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WVU chief economist: West Virginia is on the rebound, but still lags behind national growth and lacks in areas of health and education outcomes

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John Deskins
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West Virginia’s economy is on the rebound, but will experience relatively weak growth in the five-year economic forecast period, according to Dr. John Deskins, West Virginia University’s chief economist and director of the WVU Bureau of Business and Economic Research. 

The state’s economic forecast was outlined by Deskins today (Oct. 5) at the 24th Annual West Virginia Economic Outlook Conference in Charleston to more than 200 state business leaders, policymakers and stakeholders. 

“Employment in West Virginia will increase by an average 0.7 percent each year through 2022, but that lags behind the anticipated 0.9 percent annual growth expected for the U.S. as a whole,” said Deskins, who heads the BBER out of the WVU College of Business and Economics. “Total employment in West Virginia is not expected to return to the peak levels we saw in 2012 until 2021.” 

Deskins said the baseline forecast sees the recent upturn in coal production and coal-related jobs coming to an end as the industry enters a period of relative stability. “The industry’s outlook remains subject to considerable downside risk due to lingering uncertainty related to coal use by domestic power plants and future global demand for thermal and met coal,” he said. 

However, he pointed to positive outlooks for the natural gas, construction and manufacturing industries. “Rising domestic demand, increased LNG exports and enhancements in regional pipeline networks bode well for West Virginia’s natural gas industry during the outlook period. Overall, production and employment are expected to gain momentum over the next few years. Longer term, the emergence of downstream processing facilities in Pennsylvania, and perhaps Ohio, raise prospects for continued growth in our state,” Deskins said. 

Construction and manufacturing growth are expected in the state’s economic growth centers. Residential and commercial building activity will occur in the growth regions of West Virginia, with an infusion of activity from energy- and transportation-related infrastructure projects. While manufacturing is anticipated to post gains of 0.9 percent annually over the next five years, most of that growth is projected to come from two major facilities in the Eastern Panhandle.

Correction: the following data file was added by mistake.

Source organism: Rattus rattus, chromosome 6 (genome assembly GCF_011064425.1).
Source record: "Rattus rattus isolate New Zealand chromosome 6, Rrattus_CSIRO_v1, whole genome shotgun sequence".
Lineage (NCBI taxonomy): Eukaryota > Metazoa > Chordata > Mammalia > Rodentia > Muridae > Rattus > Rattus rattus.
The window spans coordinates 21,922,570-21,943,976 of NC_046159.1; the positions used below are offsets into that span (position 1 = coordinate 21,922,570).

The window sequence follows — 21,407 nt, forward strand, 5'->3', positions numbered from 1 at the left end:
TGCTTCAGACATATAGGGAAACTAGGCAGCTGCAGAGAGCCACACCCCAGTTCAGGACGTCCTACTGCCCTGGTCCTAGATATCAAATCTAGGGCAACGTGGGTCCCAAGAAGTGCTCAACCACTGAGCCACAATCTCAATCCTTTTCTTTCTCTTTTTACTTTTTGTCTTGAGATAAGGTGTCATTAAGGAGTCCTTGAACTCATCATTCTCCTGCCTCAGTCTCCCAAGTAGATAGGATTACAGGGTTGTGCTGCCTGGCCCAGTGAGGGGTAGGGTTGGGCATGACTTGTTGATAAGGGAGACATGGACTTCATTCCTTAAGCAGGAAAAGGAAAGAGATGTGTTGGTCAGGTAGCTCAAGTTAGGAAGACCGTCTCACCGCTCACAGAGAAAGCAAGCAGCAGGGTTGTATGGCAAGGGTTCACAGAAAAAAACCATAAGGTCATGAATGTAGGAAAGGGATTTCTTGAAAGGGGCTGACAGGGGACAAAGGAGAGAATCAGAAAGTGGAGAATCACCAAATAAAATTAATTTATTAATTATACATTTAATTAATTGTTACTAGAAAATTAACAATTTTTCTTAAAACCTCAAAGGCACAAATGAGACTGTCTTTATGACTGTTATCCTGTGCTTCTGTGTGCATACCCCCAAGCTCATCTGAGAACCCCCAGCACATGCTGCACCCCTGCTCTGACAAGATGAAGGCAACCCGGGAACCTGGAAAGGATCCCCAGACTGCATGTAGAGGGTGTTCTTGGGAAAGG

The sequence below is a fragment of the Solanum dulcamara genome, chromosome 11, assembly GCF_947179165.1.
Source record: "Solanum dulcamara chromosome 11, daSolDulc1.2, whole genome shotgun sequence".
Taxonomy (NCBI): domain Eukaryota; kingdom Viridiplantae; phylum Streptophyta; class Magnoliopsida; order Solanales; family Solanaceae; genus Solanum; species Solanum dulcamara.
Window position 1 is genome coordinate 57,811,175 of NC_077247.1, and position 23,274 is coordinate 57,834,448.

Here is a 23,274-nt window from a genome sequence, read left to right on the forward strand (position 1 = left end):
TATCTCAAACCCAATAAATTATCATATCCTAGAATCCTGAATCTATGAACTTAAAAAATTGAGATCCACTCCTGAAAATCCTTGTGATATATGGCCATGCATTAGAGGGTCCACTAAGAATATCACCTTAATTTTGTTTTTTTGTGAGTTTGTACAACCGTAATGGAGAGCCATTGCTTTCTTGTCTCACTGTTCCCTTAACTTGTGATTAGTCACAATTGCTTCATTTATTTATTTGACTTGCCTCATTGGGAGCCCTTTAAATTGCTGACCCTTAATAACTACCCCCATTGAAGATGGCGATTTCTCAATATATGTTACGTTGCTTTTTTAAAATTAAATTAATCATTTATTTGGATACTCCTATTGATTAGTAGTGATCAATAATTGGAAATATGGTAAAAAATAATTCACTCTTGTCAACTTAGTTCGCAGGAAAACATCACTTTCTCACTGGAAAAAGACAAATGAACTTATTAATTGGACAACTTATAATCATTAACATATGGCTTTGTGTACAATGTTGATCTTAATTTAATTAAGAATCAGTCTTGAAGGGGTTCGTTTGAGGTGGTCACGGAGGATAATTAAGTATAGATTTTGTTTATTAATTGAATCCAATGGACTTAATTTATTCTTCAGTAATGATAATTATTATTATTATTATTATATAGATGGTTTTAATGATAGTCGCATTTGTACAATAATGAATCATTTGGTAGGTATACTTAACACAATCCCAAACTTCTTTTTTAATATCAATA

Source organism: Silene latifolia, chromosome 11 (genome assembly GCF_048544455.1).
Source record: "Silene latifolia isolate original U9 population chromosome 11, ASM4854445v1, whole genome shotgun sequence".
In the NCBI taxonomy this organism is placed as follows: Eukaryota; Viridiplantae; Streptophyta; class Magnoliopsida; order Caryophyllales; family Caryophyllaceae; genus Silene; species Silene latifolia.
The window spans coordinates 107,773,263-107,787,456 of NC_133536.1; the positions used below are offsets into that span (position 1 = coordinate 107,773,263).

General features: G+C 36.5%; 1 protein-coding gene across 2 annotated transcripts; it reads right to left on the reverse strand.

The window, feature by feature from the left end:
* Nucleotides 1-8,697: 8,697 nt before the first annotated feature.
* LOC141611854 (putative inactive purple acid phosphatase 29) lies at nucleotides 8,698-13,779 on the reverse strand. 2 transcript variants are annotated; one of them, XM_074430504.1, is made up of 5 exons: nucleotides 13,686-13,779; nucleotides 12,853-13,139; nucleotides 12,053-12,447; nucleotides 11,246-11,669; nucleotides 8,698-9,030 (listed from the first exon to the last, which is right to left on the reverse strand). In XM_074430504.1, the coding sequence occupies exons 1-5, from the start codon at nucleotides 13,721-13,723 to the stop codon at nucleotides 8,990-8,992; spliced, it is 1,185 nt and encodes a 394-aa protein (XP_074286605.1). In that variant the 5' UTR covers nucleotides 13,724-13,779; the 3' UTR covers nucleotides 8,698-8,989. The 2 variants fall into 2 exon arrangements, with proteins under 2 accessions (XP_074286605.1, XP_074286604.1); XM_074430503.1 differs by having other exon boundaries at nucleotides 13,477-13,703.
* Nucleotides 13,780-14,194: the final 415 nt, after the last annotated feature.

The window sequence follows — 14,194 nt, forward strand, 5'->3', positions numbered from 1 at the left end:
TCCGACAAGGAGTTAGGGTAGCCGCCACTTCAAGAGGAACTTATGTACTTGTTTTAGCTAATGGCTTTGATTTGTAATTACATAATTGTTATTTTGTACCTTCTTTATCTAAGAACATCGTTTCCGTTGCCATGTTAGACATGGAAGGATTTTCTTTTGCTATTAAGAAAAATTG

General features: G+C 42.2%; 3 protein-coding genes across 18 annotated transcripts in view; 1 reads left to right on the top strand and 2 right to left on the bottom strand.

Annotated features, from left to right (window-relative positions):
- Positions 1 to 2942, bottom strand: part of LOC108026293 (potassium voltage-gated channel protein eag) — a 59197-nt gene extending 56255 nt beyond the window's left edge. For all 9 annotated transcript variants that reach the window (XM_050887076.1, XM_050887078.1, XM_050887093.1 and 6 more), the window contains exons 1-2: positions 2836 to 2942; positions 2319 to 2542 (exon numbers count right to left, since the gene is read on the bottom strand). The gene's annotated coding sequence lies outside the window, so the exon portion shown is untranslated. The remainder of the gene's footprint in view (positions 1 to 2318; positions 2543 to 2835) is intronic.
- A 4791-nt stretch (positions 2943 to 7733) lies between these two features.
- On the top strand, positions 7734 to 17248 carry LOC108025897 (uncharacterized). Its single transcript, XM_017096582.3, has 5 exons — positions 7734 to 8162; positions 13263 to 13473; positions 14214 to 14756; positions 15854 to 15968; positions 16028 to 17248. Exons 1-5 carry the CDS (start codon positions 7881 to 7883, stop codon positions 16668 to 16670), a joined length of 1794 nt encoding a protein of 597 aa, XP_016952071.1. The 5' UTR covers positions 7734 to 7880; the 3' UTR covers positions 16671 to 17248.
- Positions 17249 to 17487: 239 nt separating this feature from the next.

While West Virginia’s unemployment rate will hover in the mid-4 percent range for some time, Deskins warned that the jobless rate “provides an incomplete and potentially misleading indication of labor market conditions due to the state’s underlying demographic characteristics,” as the state has the nation’s lowest percentage of labor force participation. 

West Virginia’s population has declined by more than 25,000 people since 2012, and forecast data indicated more population losses are likely over the long term due to the state’s large percentage of elderly and “the effects of poor health outcomes and behaviors for many segments of the overall population.” Deskins noted that in-migration would provide a positive shock to lessen population declines, and that a limited number of counties would actually add residents during the outlook period. Those population gains would be most heavily concentrated in North Central West Virginia and the Eastern Panhandle. 

WVU’s chief economist emphasized that health and education outcomes remain major challenges for the state. “Economic development strategies should focus on ways to improve health and education outcomes in the state to make West Virginia’s workforce more attractive to potential businesses,” Deskins said. 

He also pointed to the characteristics that make each of the state’s regions so different from one another, and said that policymakers should know those economic differences. 

“West Virginia is a state with several different regions and several different economics,” said Deskins. “Policymakers should be keenly aware of those differences and ensure that economic development strategies consider each region’s specific strengths and weaknesses.” 

The annual economic outlook conference also included the national economic outlook by Gus Faucher, chief economist for the PNC Financial Services Group; a presentation by West Virginia Commerce Secretary Woody Thrasher; and a panel discussion by a group of West Virginia business leaders about ways to enhance the state’s entrepreneurial culture. 

The West Virginia Economic Outlook is available for free download by visiting bber.wvu.edu. 

The BBER will host the following regional economic outlook conferences throughout the state in the coming weeks: 

·      New River Gorge Area Economic Outlook Conference, Beckley, October 12, Tamarack

·      Wheeling Area Economic Outlook Conference, Wheeling, October 18, Wheeling Island Hotel-Casino

·      North Central West Virginia Economic Outlook Conference, Fairmont, November 8, West Virginia High Technology Foundation

·      West Virginia Eastern Panhandle Economic Outlook Conference, Martinsburg, November 15, Holiday Inn Martinsburg

-WVU- 

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CONTACT: Patrick Gregg, WVU College of Business and Economics
304.293.5131, patrick.gregg@mail.wvu.edu 

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